The story of the founding of the company has its roots in one of Canada’s landmark sporting palaces: the SkyDome (now the Rogers Centre) in Toronto. London-born Jonathan Beach was working in the Toronto office of Sedgwick in the ‘80s when he was approached by Greg Belton and John Hawkrigg, then of Muntz and Beatty, to help obtain insurance for the new stadium. Through Belton, Beach met the chairman of the corporation building the SkyDome, and from that, derived the financing that got Beach and Associates off the ground in 1988. The company began as a specialty reinsurance brokerage doing individual business risk retentions before developing into a more conventional property and casualty reinsurance brokerage in the late ‘90s. Throughout the last decade, Beach and Associates expanded its international business significantly, and now has over 75 employees in offices in London, England (opened in 2002), Sydney, Australia (2004), New York (2008) and Bermuda (2010).
“We’re growing (globally) at about a 20% annual rate. That’s purely organic,” says Beach. “We believe we are in the top ten treaty reinsurance brokers in the world now. We see opportunities to grow very significantly up that ladder.”
Canada and The World
Beach and Associates grew its business servicing what Beach describes as well-known, US-based, global specialty lines insurance companies, most of which were concentrated in the Northeastern US. A few of these American clients have entered the Canadian market in the last few years, and they naturally continued to turn to Beach and Associates for their reinsurance needs, allowing the company to start building a significant book of Canadian business in the process. Thus, despite being headquartered in this country for its entire existence, it was only in 2011 that Beach and Associates actually established a dedicated Canadian unit to target the reinsurance needs of domestic Canadian insurers.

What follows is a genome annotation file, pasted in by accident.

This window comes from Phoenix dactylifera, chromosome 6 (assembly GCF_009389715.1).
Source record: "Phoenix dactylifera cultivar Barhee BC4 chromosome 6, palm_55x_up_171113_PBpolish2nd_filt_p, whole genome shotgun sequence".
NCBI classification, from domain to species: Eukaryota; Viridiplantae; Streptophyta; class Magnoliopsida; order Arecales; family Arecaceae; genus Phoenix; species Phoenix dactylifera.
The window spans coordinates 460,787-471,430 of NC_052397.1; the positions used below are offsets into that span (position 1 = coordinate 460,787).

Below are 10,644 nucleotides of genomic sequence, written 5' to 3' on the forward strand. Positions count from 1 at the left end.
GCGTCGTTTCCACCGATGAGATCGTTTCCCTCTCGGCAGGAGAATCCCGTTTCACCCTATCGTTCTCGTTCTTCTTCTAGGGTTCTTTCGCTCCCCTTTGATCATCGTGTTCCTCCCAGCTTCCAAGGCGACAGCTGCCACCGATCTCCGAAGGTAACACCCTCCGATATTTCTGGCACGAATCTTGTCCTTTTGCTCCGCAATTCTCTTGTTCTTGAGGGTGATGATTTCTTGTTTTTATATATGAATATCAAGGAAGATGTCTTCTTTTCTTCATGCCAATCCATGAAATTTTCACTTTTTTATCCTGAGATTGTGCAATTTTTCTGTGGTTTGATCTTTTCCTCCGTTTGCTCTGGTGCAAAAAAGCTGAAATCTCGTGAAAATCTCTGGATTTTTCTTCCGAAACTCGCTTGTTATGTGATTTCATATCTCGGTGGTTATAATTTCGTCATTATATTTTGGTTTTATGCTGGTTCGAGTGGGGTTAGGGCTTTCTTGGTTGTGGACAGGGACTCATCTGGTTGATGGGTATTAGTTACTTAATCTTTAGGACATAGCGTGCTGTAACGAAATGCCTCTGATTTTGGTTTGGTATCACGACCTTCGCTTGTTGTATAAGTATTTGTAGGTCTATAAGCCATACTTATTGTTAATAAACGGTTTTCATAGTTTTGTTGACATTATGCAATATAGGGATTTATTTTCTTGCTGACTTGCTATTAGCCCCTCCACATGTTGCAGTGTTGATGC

Managing director for Canada Matt Wolfe says that Beach and Associates is well-positioned to offer a unique approach to reinsurance for Canadian companies based on the experience gained serving demanding US and international insurers.
“Our core clients are amongst the most sophisticated reinsurance buyers in the world,” he says. “They have their own actuaries, their own modellers, their own analytics department, and they expect their broker to come to them with fresh ideas rather than simply execute a well-worn program.” In Wolfe’s experience, many Canadian companies still purchase reinsurance in a more traditional way. “They will tell the reinsurance broker, ‘here’s what we want you to go and place, now go and do it, you’re going to deal with these reinsurance markets, go and execute what we want.’ Whereas, increasingly in the global market buyers look at you and say ‘what would you do,’ and now defend what you’re thinking. They’ll have their own ideas, and they may or may not agree with you.”